When Elderly Parents Refuse Help – How to Help them Anyway

Growing older is one of the most difficult things in life – for the individual who is growing older and for the loved ones of the individual; especially when it’s your parents.

What do you do when your notice your aging parents aren’t bathing as often as they should be, eating as much as they need to and aren’t able to attend to the regular, everyday tasks around the house?

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Naturally, you offer to get them the help that they need. However, what happens when they refuse that help?

If your elderly parent is in need of assistance, but refuses help, you likely feel like you are stuck between a rock and a hard place. You know that help is desperately needed, but you feel like you can’t force that help on your parent. How do you handle the situation?

The first thing you need to realize is why your elderly parent is refusing the help that is being offered. It is very difficult to accept the fact that you are no longer able to do the things that you were once perfectly capable of doing. Your parents may be feeling afraid, may be letting pride get in the way or they may simply not want to feel like they are being a burden on you.

Despite how your loved one is feeling, you know that help is needed. Here are some helpful suggestions that will allow you to provide your parent with the help that he or she needs while still respecting his or her feelings.

Converse: Start by expressing your concerns for your parent. Explain, in a calm and caring way, what you have noticed your parent is having difficulty with and why are concerned. Tell your mom or dad that you care a great deal and how much their health and well-being means to you.

Be Empathetic: Allow your parent to explain how he or she is feeling and be empathetic to those feelings. Realize and respect that the situation isn’t easy on your parent. Allow him or her to share his or her feelings with you and always remain cool, calm and collected.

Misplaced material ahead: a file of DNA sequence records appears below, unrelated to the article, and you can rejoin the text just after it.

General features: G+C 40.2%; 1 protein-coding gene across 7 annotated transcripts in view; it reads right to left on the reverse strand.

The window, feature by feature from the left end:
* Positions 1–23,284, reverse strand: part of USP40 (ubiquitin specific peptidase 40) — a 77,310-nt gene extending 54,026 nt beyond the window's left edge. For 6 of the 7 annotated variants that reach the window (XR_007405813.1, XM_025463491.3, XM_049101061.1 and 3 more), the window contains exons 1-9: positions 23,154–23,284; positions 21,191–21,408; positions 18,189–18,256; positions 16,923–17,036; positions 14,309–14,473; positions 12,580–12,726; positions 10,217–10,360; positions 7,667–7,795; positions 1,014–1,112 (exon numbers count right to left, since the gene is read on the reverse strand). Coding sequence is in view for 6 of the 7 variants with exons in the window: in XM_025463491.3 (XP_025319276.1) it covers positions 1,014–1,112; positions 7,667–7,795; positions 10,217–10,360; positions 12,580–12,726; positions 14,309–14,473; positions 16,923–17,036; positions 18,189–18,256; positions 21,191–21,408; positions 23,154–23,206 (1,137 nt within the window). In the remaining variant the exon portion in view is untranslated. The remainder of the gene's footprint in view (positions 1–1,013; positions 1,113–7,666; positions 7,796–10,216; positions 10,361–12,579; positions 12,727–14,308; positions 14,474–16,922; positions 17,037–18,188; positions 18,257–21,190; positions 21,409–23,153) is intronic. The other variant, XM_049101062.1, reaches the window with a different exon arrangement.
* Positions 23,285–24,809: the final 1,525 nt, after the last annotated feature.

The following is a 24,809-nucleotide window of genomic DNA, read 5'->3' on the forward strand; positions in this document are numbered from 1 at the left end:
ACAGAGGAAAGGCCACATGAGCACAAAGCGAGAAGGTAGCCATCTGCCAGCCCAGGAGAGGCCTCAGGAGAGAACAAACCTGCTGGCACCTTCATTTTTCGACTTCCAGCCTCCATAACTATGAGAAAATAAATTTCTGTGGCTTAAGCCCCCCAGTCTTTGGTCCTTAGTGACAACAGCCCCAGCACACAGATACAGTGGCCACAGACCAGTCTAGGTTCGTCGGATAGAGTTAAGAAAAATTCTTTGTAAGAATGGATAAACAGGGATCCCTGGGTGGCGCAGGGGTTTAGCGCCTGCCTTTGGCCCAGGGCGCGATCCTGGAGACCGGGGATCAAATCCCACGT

Discuss Options: After you express your concerns, discuss the options that are available for help. Offer different options for help.

Before even having a conversation with your parents, research the different types of options that are available. For example, look into getting a home health aide or elderly care facilities. Talk to your parent’s doctors to discuss their condition and different types of help that would benefit them. Allow your parent to be involved in deciding what type of care they receive.

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Slow and Steady: Accepting help is a change in lifestyle, and accepting a change in lifestyle can be difficult. Slowly and steadily introduce help.

For example, if a home health aide will be providing help, have the aide start by coming in once a week and as your parent gets used to the idea, invite the aide to come more often until her help is being offered on a regular basis.

Monitor the Situation: Regularly reassess the situation. Check in with your mother or father often to see how they are doing with the help that they are receiving. You may notice that more or less help is needed. You also want to check to see how your parent is adjusting to the help.
Modify as needed.

Growing older isn’t always easy, and it isn’t always done graciously. With these tips, you can make the process of providing help for your elderly parent as easy as possible.

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